Comment period extended on nutrient strategy
From news reports
Date Modified: 02/05/2013 4:18 PM
DES MOINES — The public comment period for the Iowa Nutrient Reduction Strategy has been extended by two weeks until Jan. 18.
"It has been the goal all along to have broad public input on the strategy and we hope the two additional weeks will allow more Iowans to review the strategy and provide comment. We have had some requests for an extension of the comment period and hope those interested will take advantage of the additional time to participate in the comment period," said DNR Director Chuck Gipp and ag secretary Bill Northey.
The Iowa Nutrient Reduction Strategy is a science and technology-based approach to assess and reduce nutrients delivered to Iowa waterways and the Gulf of Mexico. The strategy outlines voluntary efforts to reduce nutrients in surface water from both point sources, such as wastewater treatment plants and industrial facilities, and nopoint sources, including farm fields and urban areas.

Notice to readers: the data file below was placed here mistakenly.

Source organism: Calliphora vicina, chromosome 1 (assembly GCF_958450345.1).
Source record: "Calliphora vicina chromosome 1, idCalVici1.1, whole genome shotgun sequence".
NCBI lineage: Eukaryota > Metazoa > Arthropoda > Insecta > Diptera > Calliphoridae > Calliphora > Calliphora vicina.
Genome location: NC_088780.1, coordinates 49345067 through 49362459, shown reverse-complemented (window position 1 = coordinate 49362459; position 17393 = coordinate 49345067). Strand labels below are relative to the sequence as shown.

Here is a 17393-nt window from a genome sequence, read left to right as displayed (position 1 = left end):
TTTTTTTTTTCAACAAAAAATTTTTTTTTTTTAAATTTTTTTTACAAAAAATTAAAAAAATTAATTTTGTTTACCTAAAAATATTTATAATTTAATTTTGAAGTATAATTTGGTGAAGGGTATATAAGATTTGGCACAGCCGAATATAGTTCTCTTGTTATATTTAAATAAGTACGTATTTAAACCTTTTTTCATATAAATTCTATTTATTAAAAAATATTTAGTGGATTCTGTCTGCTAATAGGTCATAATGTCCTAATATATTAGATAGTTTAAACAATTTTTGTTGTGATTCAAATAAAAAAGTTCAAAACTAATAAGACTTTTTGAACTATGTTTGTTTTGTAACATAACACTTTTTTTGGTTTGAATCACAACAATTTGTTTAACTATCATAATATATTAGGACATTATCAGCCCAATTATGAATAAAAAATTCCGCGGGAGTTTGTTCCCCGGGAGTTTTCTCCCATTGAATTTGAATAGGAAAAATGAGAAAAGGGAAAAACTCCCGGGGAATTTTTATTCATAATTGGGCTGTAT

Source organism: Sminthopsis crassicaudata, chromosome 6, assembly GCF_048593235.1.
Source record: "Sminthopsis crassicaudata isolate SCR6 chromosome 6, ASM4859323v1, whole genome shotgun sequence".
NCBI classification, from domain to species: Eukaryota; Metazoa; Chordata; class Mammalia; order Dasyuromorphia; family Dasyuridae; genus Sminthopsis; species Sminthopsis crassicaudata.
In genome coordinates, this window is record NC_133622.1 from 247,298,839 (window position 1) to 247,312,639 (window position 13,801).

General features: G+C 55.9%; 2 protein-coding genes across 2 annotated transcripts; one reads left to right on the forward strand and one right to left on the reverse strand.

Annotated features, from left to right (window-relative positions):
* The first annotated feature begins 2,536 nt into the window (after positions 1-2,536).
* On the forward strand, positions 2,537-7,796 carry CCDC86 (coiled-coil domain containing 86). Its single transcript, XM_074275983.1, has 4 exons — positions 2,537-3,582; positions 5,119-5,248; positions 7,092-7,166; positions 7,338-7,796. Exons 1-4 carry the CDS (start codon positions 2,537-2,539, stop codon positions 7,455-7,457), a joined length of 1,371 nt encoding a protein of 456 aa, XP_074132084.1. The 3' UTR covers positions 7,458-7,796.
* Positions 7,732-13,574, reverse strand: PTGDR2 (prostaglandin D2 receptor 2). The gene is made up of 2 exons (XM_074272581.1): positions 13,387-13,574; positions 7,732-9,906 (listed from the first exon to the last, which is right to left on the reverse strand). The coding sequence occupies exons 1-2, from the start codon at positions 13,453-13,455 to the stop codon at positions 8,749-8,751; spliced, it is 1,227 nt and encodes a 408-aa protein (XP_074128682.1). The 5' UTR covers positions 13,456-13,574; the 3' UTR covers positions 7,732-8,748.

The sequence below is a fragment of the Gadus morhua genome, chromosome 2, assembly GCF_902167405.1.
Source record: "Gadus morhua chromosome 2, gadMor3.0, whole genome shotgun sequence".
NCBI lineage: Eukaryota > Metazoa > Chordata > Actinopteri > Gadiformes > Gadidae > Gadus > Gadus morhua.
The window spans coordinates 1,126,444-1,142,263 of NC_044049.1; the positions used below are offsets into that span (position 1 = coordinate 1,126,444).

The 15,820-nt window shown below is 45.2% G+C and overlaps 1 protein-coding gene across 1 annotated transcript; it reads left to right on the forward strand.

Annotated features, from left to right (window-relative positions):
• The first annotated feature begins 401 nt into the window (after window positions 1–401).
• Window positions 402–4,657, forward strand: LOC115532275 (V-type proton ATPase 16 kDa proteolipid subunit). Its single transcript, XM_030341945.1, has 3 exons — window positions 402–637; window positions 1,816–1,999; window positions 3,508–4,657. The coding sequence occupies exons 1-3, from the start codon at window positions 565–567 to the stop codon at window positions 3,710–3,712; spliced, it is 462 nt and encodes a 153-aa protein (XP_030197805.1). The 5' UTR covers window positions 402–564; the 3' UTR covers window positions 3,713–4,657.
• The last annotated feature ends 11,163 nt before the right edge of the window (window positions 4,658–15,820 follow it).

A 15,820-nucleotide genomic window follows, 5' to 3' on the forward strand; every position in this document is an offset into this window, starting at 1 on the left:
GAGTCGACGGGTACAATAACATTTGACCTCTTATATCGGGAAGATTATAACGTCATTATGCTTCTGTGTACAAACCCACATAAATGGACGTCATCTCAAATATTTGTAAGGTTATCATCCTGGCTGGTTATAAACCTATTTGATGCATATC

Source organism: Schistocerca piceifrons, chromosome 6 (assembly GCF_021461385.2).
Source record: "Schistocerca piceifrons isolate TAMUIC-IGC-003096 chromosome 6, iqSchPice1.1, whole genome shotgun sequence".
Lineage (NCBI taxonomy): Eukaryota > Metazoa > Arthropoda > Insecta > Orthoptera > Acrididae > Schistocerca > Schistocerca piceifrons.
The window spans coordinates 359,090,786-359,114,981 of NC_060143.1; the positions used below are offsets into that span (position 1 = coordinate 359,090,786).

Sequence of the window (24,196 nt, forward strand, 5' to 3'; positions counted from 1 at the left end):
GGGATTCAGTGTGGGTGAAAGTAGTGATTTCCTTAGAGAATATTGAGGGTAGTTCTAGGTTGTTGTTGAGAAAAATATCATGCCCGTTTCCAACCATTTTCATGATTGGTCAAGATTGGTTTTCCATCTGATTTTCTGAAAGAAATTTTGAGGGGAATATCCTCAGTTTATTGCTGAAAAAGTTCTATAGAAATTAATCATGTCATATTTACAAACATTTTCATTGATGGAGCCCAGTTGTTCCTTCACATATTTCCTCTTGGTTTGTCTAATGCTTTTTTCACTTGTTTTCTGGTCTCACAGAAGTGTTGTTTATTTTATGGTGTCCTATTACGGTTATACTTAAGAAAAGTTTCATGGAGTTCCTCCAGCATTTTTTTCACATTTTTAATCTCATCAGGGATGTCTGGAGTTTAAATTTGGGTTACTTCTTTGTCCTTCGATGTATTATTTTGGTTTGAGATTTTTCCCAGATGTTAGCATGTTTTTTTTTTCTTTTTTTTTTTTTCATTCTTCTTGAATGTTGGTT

The Iowa Department of Agriculture and Land Stewardship and Iowa Department of Natural Resources worked with Iowa State University for more than two years to develop the strategy. The resulting strategy is the first time such a comprehensive and integrated approach addressing both point and nopoint sources of nutrients has been completed.
The Iowa strategy has been developed in response to the 2008 Gulf Hypoxia Action Plan that calls for the 12 states along the Mississippi River to develop strategies to reduce nutrient loading to the Gulf of Mexico.
The full report, additional information and place for comments can be found at www.nutrientstrategy.iastate.edu.
Two public meetings and a webinar were held to educate Iowans about the strategy and answer questions. The webinar has been archived and can be viewed on the nutrient strategy website at www.nutrientstrategy.iastate.edu. In addition, presentations will be made to farmers, certified crop advisors and others in the agriculture industry as part of ISU Extension and Outreach's ongoing educational meetings.
As of Jan. 2, more than 350 comments had been received on the plan.